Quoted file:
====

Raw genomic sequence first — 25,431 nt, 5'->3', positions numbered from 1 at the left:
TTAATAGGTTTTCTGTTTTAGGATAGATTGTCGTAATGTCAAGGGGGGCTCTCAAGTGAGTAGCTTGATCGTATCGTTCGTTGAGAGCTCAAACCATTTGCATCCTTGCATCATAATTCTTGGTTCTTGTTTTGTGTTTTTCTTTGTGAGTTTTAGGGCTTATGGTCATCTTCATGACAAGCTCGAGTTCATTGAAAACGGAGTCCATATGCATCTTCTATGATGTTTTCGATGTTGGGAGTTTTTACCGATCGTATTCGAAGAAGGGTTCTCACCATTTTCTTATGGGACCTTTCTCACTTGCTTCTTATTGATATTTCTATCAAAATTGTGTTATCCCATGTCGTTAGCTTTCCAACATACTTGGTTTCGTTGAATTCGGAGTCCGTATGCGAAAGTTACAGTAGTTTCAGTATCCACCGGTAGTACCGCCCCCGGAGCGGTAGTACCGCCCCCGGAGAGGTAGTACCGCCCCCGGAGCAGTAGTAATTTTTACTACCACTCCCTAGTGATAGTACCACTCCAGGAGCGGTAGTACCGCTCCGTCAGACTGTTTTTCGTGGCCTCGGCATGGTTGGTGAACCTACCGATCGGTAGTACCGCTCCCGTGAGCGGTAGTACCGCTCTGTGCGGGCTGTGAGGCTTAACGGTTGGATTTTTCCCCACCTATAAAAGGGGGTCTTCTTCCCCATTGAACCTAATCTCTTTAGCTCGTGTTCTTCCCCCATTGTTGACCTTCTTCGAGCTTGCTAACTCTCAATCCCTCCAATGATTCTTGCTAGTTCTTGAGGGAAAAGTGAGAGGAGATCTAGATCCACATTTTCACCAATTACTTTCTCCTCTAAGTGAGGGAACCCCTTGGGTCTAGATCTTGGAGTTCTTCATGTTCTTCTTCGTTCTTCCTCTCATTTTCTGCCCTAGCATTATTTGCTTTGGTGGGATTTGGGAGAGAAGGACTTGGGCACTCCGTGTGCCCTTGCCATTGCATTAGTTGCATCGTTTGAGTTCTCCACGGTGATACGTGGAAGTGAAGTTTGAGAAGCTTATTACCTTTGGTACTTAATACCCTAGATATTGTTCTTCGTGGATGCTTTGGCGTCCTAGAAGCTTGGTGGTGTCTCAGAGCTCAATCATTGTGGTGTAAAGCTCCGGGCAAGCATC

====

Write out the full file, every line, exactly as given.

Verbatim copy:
Raw genomic sequence first — 25,431 nt, 5'->3', positions numbered from 1 at the left:
TTAATAGGTTTTCTGTTTTAGGATAGATTGTCGTAATGTCAAGGGGGGCTCTCAAGTGAGTAGCTTGATCGTATCGTTCGTTGAGAGCTCAAACCATTTGCATCCTTGCATCATAATTCTTGGTTCTTGTTTTGTGTTTTTCTTTGTGAGTTTTAGGGCTTATGGTCATCTTCATGACAAGCTCGAGTTCATTGAAAACGGAGTCCATATGCATCTTCTATGATGTTTTCGATGTTGGGAGTTTTTACCGATCGTATTCGAAGAAGGGTTCTCACCATTTTCTTATGGGACCTTTCTCACTTGCTTCTTATTGATATTTCTATCAAAATTGTGTTATCCCATGTCGTTAGCTTTCCAACATACTTGGTTTCGTTGAATTCGGAGTCCGTATGCGAAAGTTACAGTAGTTTCAGTATCCACCGGTAGTACCGCCCCCGGAGCGGTAGTACCGCCCCCGGAGAGGTAGTACCGCCCCCGGAGCAGTAGTAATTTTTACTACCACTCCCTAGTGATAGTACCACTCCAGGAGCGGTAGTACCGCTCCGTCAGACTGTTTTTCGTGGCCTCGGCATGGTTGGTGAACCTACCGATCGGTAGTACCGCTCCCGTGAGCGGTAGTACCGCTCTGTGCGGGCTGTGAGGCTTAACGGTTGGATTTTTCCCCACCTATAAAAGGGGGTCTTCTTCCCCATTGAACCTAATCTCTTTAGCTCGTGTTCTTCCCCCATTGTTGACCTTCTTCGAGCTTGCTAACTCTCAATCCCTCCAATGATTCTTGCTAGTTCTTGAGGGAAAAGTGAGAGGAGATCTAGATCCACATTTTCACCAATTACTTTCTCCTCTAAGTGAGGGAACCCCTTGGGTCTAGATCTTGGAGTTCTTCATGTTCTTCTTCGTTCTTCCTCTCATTTTCTGCCCTAGCATTATTTGCTTTGGTGGGATTTGGGAGAGAAGGACTTGGGCACTCCGTGTGCCCTTGCCATTGCATTAGTTGCATCGTTTGAGTTCTCCACGGTGATACGTGGAAGTGAAGTTTGAGAAGCTTATTACCTTTGGTACTTAATACCCTAGATATTGTTCTTCGTGGATGCTTTGGCGTCCTAGAAGCTTGGTGGTGTCTCAGAGCTCAATCATTGTGGTGTAAAGCTCCGGGCAAGCATC